Big Springs Filtration Plant & Firefighting Chemical Contamination

EPA issued a lifetime health advisory (LHA) in 2016 that gave a limit of 70 parts per trillion for PFOS and PFOAs, two chemicals commonly used in firefighting foam and sometimes found in drinking water. While this advisory does not set legally enforceable standards, it is typically used by public water utilities to alert their customers and upgrade their treatment to prevent long term exposure through drinking water.

Synthetic fluorinated organic chemicals that were used in many industrial and consumer products, but most notably in a firefighting agent called Aqueous Film Forming Foam (AFFF) that has been widely used by the Air Force since 1970. AFFF has proven to be particularly good at extinguishing petroleum-based fires, including aircraft fuel. Most aviation military bases routinely conduct firefighting training in a specific location, which allows AFFF residue to build up in soils and leach into groundwater after years of use.

Initial research studies have indicated that PFOA/PFOS can cause reproductive and developmental, liver and kidney, and immunological effects in animals, and may be carcinogenic. PFOA/PFOS chemicals also bioaccumulate, so long term chronic exposure at low doses is just as much of a threat as short term acute exposure.

Aerial photo of Big Springs Filtration Plant for the City of Martinsburg, located near the 167th Air National Guard facility. (Photo credit: Brent Walls)

In response to EPA’s advisory, the U.S. Air Force reported that 203 military bases around the country were being inspected, and surface water and drinking water sources were impacted near 26 of them, including the Big Springs Filtration Plant for the City of Martinsburg, located near the 167th Air National Guard facility. Local streams flow into Opequon Creek, a tributary of the Potomac River and are connected to groundwater flow through the limestone geology that underlies the area.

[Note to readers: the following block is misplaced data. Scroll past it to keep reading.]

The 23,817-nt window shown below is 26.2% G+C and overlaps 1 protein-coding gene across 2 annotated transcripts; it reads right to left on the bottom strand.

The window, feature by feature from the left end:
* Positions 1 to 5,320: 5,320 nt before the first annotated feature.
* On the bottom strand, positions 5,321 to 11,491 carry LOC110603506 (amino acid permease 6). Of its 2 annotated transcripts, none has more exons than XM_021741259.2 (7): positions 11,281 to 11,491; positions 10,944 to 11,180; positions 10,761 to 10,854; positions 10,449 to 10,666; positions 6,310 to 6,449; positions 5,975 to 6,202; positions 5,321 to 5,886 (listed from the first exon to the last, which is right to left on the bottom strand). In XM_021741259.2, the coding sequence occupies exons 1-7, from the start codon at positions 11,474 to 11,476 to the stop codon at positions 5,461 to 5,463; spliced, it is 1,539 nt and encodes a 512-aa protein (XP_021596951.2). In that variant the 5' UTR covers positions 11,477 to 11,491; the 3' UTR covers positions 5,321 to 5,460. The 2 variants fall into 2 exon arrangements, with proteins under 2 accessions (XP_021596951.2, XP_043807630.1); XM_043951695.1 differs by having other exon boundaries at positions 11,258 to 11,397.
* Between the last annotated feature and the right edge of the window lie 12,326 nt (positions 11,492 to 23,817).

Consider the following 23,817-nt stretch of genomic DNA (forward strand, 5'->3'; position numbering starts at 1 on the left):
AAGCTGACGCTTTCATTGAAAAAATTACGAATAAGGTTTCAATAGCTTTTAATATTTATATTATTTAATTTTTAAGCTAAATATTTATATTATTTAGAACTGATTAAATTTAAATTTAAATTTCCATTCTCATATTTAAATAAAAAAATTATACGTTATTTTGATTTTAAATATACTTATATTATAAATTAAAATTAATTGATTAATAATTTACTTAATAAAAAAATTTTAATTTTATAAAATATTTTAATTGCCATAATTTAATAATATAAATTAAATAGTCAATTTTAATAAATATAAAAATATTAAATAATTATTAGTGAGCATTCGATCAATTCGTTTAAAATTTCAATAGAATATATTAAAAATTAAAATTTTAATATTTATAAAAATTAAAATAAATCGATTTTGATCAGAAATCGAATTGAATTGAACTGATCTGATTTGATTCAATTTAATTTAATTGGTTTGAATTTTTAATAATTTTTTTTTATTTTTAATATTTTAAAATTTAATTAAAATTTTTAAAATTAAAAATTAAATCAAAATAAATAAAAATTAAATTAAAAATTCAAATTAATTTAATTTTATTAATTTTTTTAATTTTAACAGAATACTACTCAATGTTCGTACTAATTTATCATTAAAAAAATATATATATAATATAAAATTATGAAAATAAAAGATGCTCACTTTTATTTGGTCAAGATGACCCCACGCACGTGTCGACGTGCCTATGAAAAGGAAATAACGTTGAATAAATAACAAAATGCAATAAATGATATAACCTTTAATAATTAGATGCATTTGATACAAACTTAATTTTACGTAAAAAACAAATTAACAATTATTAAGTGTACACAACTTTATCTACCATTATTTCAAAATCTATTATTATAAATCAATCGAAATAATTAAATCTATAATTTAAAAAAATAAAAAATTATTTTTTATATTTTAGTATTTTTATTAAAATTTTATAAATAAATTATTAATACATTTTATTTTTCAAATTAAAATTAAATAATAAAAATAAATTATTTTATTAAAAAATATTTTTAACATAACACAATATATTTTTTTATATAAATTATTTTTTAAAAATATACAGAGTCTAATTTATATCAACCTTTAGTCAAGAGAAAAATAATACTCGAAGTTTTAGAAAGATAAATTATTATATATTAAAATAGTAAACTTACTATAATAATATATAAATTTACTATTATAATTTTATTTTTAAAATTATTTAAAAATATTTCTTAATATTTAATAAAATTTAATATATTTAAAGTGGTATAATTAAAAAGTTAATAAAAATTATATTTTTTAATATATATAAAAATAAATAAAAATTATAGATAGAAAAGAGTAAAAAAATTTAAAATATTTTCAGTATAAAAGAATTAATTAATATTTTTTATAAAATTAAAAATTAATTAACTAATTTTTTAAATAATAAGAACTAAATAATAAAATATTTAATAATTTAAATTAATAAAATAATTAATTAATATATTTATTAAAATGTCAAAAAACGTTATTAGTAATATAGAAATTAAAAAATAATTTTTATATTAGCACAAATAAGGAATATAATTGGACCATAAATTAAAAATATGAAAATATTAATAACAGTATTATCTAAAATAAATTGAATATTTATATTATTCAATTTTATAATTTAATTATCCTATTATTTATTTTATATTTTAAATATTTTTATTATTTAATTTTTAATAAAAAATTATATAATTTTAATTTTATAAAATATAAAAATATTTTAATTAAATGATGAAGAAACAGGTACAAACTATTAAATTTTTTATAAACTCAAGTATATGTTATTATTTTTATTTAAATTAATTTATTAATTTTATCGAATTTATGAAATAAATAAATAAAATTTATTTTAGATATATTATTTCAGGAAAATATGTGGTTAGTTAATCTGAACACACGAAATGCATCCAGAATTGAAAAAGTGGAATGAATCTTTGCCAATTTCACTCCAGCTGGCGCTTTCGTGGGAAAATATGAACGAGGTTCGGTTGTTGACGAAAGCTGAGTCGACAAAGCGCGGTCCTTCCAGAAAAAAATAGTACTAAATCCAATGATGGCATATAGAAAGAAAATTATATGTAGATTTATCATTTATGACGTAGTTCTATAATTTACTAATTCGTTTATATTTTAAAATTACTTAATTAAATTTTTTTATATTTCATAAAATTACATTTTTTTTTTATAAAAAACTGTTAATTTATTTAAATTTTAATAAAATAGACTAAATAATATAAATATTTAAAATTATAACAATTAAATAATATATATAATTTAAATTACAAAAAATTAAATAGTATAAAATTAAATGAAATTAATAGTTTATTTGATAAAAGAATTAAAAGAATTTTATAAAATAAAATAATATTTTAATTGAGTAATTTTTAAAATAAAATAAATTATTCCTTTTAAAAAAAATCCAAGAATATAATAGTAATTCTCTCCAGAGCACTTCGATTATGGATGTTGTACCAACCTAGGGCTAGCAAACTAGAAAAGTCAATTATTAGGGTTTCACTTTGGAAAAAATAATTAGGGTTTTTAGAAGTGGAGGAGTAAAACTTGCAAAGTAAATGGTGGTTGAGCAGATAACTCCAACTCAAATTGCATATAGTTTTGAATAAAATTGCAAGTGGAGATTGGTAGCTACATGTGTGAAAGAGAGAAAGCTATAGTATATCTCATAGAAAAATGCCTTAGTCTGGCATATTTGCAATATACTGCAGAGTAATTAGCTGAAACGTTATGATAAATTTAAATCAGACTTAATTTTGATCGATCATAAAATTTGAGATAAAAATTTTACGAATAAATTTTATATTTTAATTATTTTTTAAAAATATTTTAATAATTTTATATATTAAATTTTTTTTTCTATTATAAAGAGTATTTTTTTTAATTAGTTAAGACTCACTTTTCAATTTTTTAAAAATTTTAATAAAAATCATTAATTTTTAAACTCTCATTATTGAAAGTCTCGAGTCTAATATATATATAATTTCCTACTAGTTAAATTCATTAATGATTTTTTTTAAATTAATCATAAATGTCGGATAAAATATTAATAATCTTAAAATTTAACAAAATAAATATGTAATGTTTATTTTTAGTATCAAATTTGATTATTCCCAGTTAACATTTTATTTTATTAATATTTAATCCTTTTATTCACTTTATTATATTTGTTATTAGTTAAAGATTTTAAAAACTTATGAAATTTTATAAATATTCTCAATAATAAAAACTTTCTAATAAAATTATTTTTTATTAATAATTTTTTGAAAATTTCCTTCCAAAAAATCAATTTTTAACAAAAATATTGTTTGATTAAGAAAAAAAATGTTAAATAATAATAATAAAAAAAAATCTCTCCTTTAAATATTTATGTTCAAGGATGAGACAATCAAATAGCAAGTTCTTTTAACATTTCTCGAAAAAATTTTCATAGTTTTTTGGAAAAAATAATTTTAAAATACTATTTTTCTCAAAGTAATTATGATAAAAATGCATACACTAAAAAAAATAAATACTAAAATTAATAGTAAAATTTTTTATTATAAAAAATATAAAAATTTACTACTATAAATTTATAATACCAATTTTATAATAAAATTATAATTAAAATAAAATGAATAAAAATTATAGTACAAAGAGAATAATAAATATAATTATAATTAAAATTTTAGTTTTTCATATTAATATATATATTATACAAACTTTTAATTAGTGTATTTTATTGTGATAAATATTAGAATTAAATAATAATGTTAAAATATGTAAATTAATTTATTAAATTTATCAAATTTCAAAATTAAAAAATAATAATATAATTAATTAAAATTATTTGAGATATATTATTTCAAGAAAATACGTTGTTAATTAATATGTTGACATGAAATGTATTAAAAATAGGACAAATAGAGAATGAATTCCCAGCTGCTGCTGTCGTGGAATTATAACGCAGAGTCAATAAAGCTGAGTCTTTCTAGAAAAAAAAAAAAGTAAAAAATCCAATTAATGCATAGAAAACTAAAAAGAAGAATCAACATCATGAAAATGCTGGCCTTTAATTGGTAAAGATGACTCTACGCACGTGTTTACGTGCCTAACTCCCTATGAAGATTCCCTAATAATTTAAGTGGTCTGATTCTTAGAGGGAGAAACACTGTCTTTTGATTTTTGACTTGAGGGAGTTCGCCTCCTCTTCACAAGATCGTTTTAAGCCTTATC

In May 2015, Martinsburg officials were alerted that drinking water testing showed PFOA/PFOS levels higher than the LHA, prompting them to shut down the filtration plant and switch to a backup water source. Current thinking is that AFFF from the airfield leached through the limestone “karst” geology and into Big Spring Deep Well, resulting in the city of Martinsburg’s water supply being tainted with potential long term exposure of PFOS/PFOAs.

City officials did not tell residents that these harmful chemicals were detected in their water supply, or that the City had switched to using an alternate, backup water source. This vital information was kept from the public for over two years, along with annual water quality reports to residents that were withheld in 2016-2017. Local media first reported on it in spring of 2016 and summer 2017. The City of Martinsburg has almost completed the $1.5M in upgrades to the Big Springs Filtration Plant, in spite of the Air National Guard’s failure to honor its promise to compensate the city after it admitted liability in early 2017.

Status Update: Upper Potomac Riverkeeper Brent Wall’s investigation found that West Virginia Department of Environmental Protection (DEP) only conducted a single, limited investigation of PFOA/PFOS contamination on 9 private wells and nearby tributaries of Opequon Creek. DEP’s analysis was plagued with sampling errors, casting doubt on its conclusion that wells and streams were free of contamination. Brent is continuing to dig, comparing notes with Riverkeepers in New York who have found PFOS/PFOAs in their watershed and mapping out the next phase of our investigation. The people of Martinsburg deserve answers, and have a right to clean drinking water and government officials who have their best interests in mind.

Latest Updates

Firefighting Chemicals Threaten Martinsburg Water Supply and Opequon Creek

Nearly six million people rely on public water supplies within the Potomac River Watershed to provide them with clean drinking water. Forty years after the passage of the Clean Water Act and Safe Drinking Water Act, we rightly expect our water to be safe and healthy for ourselves and our children. Unfortunately, events have come […]

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